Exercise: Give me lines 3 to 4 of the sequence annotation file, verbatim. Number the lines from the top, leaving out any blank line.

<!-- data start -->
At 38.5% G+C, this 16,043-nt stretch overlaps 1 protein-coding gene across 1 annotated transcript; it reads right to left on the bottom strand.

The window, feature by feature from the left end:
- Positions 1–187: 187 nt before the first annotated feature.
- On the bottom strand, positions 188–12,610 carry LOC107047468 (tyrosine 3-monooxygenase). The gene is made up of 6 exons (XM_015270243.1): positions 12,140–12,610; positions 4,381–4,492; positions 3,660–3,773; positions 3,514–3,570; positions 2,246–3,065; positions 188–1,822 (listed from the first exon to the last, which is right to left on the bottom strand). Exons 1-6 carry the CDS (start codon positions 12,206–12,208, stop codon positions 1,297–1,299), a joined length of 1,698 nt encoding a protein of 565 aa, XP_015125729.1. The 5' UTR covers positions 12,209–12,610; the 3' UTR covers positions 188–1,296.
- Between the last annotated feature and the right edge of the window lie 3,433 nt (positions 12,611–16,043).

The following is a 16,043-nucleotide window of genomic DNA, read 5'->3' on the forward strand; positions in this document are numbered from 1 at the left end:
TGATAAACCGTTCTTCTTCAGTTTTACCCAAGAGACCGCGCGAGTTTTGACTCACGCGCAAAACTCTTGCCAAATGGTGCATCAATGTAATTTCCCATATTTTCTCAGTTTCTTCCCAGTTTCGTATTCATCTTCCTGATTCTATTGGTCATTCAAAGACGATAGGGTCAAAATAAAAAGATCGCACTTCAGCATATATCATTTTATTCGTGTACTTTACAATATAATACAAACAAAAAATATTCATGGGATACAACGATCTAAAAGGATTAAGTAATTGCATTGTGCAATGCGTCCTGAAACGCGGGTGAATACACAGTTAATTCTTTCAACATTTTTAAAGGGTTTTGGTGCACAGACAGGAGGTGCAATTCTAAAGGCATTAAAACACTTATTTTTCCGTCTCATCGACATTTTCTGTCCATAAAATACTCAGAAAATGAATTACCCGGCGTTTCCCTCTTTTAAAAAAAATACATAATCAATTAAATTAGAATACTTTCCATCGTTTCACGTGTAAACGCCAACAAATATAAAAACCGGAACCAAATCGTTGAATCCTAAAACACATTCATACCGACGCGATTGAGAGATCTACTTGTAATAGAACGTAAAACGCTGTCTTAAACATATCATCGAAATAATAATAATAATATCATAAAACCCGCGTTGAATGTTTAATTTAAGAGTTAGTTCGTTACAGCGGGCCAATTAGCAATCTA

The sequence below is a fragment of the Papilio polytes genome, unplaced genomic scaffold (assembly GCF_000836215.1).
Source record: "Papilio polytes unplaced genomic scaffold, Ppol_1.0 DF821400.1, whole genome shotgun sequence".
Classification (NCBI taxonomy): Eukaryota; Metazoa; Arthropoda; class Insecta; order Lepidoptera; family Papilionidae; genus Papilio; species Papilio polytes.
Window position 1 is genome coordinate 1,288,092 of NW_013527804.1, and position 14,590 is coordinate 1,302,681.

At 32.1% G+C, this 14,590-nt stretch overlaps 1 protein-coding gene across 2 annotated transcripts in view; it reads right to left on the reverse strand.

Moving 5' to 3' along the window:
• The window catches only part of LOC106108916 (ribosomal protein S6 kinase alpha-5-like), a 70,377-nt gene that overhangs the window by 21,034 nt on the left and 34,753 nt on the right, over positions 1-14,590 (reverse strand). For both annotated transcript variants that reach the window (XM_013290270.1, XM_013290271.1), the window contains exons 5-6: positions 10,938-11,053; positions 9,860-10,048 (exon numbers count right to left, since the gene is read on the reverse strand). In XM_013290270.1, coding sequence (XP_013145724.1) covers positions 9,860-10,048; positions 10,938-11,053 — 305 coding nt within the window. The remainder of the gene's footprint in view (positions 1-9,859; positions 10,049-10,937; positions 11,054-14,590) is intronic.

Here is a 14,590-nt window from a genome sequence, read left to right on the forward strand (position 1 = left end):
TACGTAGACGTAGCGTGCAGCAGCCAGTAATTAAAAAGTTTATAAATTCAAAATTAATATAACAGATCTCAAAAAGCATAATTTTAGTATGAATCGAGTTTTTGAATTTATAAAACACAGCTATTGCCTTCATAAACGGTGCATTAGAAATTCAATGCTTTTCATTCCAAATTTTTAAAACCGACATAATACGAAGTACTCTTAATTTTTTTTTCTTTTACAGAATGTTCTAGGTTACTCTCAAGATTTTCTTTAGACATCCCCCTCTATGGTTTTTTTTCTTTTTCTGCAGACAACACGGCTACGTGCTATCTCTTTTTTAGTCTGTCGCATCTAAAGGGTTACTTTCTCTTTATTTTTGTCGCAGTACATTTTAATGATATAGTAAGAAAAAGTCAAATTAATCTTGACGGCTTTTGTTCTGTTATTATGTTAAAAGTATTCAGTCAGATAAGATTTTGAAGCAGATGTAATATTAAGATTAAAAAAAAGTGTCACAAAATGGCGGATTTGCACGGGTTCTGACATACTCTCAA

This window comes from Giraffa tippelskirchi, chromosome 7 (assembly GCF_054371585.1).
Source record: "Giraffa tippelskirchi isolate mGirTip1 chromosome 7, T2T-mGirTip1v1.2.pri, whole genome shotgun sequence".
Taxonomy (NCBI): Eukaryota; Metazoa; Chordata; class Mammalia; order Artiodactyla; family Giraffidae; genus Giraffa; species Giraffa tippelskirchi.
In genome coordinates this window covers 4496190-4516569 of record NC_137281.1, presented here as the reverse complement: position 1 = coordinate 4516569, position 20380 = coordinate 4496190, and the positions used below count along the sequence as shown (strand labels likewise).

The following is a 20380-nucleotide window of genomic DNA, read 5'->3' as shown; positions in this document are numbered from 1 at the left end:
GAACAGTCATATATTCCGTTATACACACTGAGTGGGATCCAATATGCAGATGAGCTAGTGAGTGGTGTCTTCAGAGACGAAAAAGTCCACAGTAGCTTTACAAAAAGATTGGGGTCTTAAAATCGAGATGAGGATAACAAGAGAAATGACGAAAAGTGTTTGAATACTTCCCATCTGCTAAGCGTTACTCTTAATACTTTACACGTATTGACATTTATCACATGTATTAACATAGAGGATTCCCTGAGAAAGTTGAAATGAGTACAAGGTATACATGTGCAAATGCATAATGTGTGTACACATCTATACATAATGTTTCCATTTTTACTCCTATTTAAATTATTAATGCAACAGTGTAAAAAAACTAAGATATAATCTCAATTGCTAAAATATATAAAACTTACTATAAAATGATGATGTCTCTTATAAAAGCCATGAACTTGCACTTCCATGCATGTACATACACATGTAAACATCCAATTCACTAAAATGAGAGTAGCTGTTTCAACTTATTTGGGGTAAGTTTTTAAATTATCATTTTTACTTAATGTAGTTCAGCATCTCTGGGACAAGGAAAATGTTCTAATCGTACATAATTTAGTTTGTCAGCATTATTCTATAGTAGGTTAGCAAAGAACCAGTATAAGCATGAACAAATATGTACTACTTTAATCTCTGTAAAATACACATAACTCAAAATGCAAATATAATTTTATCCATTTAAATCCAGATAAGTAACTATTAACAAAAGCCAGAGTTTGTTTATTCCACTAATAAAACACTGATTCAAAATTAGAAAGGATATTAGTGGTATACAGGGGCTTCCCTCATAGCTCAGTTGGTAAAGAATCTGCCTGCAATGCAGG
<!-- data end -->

- Positions 1–187: 187 nt before the first annotated feature.
- On the bottom strand, positions 188–12,610 carry LOC107047468 (tyrosine 3-monooxygenase). The gene is made up of 6 exons (XM_015270243.1): positions 12,140–12,610; positions 4,381–4,492; positions 3,660–3,773; positions 3,514–3,570; positions 2,246–3,065; positions 188–1,822 (listed from the first exon to the last, which is right to left on the bottom strand). Exons 1-6 carry the CDS (start codon positions 12,206–12,208, stop codon positions 1,297–1,299), a joined length of 1,698 nt encoding a protein of 565 aa, XP_015125729.1. The 5' UTR covers positions 12,209–12,610; the 3' UTR covers positions 188–1,296.